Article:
I’m excited to announce that Tech Lab has finalized its first addressability specification incubated within Project Rearc: Seller Defined Audiences (SDA). SDA was first proposed to the industry in March 2021 as part of a portfolio of addressability and accountability solutions. It’s been a labor of love for a number of forward-looking technologists who – with an eye on browser/OS maneuvering and shifting privacy and data security expectations – are attempting to make a dent in some big legacy issues within our industry.
Here are the details …
What is Seller Defined Audiences?
The SDA specification allows publishers, DMPs and data providers to scale first-party data responsibly and reliably without data leakage or reliance on deprecated IDs and/or new, untested technologies. It aims to 1) democratize the concept of audience cohorts for the open ecosystem, 2) provide a conceptual foundation and technical scaffolding to do so, and 3) support ongoing innovation, growth, and open-market competition on top of a shared, flexible framework. SDA leverages Prebid infrastructure – the open source header bidding solution – which provides out-of-the-box scale and speed to market across Prebid’s install base.
The basic concept is straightforward. Publishers or their data partners determine audience attributes based on user interactions on their properties, map similar groups of users to broad, standardized taxonomy attribute descriptions (Audience Taxonomy), document audience characteristics/metadata via a standardized transparency schema (the Data Transparency Standard aka DTS), then relay taxonomy IDs within OpenRTB to inform downstream signaling by buyers.
SDA is the only addressability system design that focuses exclusively on empowering individual publishers to develop and scale anonymized first party data sets – across browser, app, and OTT/CTV environments – instead of relying on external systems that aggregate and normalize audience data points across publisher domains. Over time, publishers can compete with each other based on the underlying quality of their audiences, as defined by over 20 disclosures within the Data Transparency Standard available to buyers via Tech Lab’s centralized repository called “Transparency Center.” And they can do so with a high level of control over data leakage (which historically has commoditized premium audiences), while minimizing opaque consumer data collection.
Buyers also benefit from SDA in a number of ways. Notably, SDA streamlines PMP-like implementations by removing the need for manual deal-ID creation. It can also more efficiently train DSP machine learning systems – via the rich set of DTS metadata available via API – to learn over time which cohorts generate the best marketing outcomes and optimize and reward publishers accordingly.
The Whole is Greater Than The Sum of Its Parts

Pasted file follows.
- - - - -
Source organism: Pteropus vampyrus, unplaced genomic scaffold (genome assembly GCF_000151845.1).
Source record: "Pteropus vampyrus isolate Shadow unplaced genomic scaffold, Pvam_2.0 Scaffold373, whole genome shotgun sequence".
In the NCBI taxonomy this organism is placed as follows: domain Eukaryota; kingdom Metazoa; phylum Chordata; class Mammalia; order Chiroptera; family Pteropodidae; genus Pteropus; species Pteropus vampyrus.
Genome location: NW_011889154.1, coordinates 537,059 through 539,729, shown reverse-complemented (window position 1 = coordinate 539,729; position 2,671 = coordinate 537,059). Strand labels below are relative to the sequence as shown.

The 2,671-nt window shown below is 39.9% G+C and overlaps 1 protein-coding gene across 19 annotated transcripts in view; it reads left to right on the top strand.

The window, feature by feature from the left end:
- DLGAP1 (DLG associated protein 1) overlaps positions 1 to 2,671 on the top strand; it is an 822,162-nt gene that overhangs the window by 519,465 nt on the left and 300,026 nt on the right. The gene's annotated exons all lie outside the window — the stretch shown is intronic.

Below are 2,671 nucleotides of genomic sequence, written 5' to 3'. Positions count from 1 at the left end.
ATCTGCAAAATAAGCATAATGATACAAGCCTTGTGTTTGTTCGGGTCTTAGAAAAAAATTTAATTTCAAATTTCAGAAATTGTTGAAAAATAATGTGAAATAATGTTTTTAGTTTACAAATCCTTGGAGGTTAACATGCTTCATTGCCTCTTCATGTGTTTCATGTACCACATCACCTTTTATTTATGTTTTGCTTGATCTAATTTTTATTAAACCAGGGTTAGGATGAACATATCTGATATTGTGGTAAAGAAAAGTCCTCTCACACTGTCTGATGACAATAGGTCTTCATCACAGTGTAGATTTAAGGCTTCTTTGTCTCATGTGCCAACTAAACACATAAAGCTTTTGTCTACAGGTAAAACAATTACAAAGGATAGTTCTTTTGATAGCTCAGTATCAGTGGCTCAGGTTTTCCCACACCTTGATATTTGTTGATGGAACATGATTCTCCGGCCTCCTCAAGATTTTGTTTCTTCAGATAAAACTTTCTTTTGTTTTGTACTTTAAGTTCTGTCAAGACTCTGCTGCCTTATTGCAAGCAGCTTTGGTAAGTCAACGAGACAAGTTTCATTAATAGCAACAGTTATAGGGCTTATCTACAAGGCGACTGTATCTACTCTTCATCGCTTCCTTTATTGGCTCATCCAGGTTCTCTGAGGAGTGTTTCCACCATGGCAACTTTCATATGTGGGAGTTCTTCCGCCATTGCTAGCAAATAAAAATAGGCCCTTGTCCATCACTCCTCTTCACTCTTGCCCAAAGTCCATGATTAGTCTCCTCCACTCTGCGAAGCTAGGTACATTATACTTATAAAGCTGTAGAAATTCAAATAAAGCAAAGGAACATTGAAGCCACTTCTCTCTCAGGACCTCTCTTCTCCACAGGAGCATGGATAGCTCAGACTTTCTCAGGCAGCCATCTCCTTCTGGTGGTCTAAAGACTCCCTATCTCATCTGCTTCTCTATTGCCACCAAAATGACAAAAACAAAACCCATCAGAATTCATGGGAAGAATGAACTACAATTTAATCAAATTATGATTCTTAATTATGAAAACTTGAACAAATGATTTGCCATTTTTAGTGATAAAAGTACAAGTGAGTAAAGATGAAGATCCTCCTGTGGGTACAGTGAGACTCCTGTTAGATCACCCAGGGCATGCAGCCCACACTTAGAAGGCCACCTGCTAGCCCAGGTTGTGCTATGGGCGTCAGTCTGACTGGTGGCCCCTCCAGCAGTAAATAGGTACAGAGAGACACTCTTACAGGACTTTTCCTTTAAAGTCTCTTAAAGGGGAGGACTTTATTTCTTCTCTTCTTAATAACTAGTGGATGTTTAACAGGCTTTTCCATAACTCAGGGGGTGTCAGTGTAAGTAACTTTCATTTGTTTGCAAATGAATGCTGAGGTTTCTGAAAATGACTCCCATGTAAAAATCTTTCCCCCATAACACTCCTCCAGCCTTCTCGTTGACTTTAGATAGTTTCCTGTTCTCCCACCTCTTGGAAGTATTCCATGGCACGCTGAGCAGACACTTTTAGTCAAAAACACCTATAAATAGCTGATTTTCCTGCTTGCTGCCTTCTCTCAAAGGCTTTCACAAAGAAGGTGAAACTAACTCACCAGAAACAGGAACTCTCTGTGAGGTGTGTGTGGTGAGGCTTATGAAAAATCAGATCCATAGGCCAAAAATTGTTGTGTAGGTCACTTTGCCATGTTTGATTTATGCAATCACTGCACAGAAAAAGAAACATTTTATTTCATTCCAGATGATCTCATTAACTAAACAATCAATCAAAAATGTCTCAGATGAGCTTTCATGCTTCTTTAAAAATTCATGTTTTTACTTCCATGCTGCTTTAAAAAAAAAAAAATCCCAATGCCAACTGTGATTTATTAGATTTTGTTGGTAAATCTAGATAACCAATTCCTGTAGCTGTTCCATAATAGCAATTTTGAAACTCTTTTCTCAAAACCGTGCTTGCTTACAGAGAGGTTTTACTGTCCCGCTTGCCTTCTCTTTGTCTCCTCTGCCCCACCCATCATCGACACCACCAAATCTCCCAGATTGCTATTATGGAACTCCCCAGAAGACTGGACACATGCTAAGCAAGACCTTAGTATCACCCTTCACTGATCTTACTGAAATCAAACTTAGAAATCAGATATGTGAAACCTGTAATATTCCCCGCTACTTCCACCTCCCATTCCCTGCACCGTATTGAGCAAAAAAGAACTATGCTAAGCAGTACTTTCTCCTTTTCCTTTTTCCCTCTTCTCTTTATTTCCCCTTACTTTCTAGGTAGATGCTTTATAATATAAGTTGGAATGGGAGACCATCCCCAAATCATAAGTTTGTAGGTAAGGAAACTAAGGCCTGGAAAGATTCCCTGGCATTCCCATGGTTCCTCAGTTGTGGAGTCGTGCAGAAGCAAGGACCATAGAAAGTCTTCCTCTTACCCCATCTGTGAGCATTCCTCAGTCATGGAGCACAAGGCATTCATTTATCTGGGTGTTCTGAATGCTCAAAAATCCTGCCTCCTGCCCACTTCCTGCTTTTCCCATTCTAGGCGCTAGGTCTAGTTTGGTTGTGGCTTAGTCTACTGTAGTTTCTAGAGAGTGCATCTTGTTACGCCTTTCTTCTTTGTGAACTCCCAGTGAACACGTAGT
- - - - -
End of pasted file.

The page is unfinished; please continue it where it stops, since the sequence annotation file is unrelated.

SDA relies on a number of existing, widely adopted specifications that have been updated to work together in new ways. Notably, a lot of work was done on Prebid integrations, OpenRTB 2.6 community extensions, Transparency Center and Datalabel.org backend mergers, API development, and Data Transparency Standard schema updates from 1.0 to 1.1 to accommodate signals that are important to make SDA valuable. While that might sound like tinkering around the edges, the working groups involved had to develop a number of creative solutions to some hairy problems.
It’s Not Just About Audiences
While much of the attention of the spec is focused on privacy-centric audience signaling, SDA also supports contextual signaling (by simply conveying Content taxonomy IDs instead of Audience Taxonomy IDs), and/or content signaling (should publishers work with a proprietary content labeling service vs a standardized taxonomy). The key difference is that context and content labels have yet to be standardized for the industry – as we have with audience metadata via the Data Transparency Standard – but that’s something Tech Lab is exploring.
Built for Flexibility + Extensibility (BYO Taxonomy)
Adopters don’t need to use standardized taxonomies to benefit from SDA. They can also choose to use internal, proprietary taxonomy ranges by simply registering their taxonomy within a new Tech Lab maintained enumerated list within OpenRTB. This allows for industry extensibility and proprietary applications of SDA while still maintaining the efficiencies provided by a standardized signaling framework. This also means that SDA has the flexibility to account for other widely-discussed, taxonomy-based approaches to cohort signaling, but that would require a bit more collaboration with the browser API teams.
Moving forward, there’s no doubt that advertisers and publishers will need to test and learn from a portfolio of solutions to addressability. SDA makes no claims of being a silver-bullet for the industry, but should be a valuable tool in our toolbox. And given that this is Version 1 of SDA, much work will continue as adoption scales and we learn how the industry is using it in the wild. It’s heartening to already see tools and features built on top of SDA within our testing phase, and you’ll undoubtedly see more announcements in the coming months. It’s an exciting time to be on the front lines as this work evolves, and we hope to see you there.
About the Author
Senior Director of Product – Consumer Privacy, Identity and Data
IAB Tech Lab